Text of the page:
Privacy and Health Research. Secondary Use of Data, and Data Linking

05/01/1997

Secondary use is, as it sounds, use of data subsequent to the original use. As this Report has affirmed, much highly beneficial health research depends on it. The research may be performed either by the parties who initially collected the data, or by others, and either for reasons similar to the original ones, or for very different purposes. Most of the ethical and legal issues have to do with consent of the data-subject, and protections.

As databases are maturing and increasing in size and quality, their appeal as research resources also is growing. Thus the databases of healthcare finance systems and managed-care organizations, among others, are much in demand. These large collections of standardized, computerized data have much information to yield. But so do smaller, highly specialized data collections.

The data hunger of managed care, and of national healthcare systems, is insatiable. Ultimately the public will benefit from research studying the systems themselves as systems, as well as from research that uses data in the systems for external purposes. Much of this research will have to be performed retrospectively.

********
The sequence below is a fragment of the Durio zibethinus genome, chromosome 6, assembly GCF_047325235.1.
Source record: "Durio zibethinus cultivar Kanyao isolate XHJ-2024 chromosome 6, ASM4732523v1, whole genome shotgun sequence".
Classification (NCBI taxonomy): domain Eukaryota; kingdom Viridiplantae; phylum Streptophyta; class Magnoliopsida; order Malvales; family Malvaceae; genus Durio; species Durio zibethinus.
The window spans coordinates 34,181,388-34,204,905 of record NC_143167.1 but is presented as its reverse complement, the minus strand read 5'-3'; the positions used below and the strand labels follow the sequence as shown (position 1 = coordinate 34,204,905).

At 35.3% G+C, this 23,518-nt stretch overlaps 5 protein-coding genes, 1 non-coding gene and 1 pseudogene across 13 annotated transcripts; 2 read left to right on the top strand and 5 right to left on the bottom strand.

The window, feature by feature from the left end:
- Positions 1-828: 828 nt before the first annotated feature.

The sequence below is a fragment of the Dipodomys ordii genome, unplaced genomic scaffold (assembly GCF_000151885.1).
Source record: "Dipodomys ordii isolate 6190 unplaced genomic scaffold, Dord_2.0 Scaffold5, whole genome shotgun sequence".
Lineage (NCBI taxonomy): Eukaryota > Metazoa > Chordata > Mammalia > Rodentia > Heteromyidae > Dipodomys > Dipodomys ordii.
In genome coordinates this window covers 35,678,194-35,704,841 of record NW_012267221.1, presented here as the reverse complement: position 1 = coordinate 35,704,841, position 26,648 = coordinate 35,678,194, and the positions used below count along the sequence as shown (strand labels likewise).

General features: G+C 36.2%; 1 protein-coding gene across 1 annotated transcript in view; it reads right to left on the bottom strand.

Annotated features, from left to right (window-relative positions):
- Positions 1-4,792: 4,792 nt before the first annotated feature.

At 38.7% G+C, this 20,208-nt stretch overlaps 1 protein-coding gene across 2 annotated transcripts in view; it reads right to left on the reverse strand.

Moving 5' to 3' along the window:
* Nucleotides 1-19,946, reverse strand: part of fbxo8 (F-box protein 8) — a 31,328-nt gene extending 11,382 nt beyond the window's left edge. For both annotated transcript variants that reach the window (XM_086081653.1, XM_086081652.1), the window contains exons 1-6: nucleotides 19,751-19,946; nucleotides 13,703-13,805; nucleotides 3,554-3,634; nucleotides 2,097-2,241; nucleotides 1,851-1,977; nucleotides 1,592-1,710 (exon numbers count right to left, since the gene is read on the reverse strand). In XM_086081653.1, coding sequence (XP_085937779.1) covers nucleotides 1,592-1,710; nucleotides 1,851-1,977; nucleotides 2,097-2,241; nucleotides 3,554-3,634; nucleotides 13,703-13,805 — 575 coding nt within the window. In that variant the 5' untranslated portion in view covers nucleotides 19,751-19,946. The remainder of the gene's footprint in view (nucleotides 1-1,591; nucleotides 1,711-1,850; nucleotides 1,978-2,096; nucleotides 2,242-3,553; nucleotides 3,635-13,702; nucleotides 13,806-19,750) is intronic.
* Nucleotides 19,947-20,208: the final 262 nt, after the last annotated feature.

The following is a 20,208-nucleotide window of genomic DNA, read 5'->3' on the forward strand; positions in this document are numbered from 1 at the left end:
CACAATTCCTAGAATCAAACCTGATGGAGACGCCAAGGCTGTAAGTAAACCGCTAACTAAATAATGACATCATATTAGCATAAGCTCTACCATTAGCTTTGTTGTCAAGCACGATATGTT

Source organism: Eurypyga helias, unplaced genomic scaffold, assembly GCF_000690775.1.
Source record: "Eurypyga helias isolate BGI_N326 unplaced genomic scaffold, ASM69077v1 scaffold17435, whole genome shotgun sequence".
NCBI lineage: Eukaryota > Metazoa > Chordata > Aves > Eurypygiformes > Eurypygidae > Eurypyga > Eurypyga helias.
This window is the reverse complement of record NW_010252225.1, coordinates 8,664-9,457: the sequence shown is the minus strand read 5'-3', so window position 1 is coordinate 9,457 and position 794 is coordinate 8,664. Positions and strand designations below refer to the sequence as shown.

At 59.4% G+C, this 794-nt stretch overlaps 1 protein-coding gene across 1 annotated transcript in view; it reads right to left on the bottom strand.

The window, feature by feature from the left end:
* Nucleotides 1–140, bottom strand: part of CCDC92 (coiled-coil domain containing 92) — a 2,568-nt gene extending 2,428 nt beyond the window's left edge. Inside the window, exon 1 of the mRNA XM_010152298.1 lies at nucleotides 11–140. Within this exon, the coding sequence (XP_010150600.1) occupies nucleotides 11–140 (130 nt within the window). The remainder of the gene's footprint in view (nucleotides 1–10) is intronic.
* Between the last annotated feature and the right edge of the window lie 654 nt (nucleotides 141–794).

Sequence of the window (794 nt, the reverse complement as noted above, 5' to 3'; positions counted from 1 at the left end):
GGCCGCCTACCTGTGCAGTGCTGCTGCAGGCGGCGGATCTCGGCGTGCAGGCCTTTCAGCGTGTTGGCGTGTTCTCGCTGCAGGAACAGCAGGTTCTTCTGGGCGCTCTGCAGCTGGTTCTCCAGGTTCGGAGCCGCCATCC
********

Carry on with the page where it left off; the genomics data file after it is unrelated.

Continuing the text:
The privacy concerns surrounding secondary-research use begin the same way as for all research: Must the data be used in personally identifiable form, or can they be used in anonymized or key-coded form? If the data need to be transposed from identified to non- identifiable form, can this be performed effectively and efficiently? Usually these questions can be answered straightforwardly.

If it is decided that data must be used in personally identifiable form, then the most difficult issue is consent. Have the subjects agreed in advance to the new use, or, should they be approached and asked for new consent? Going back to the data-subjects to ask for re-consent may be difficult or even impossible—people relocate, change their names, change their healthcare providers, die—and it may be costly. And obviously even the act of going back to the subjects has to be done without violating their privacy.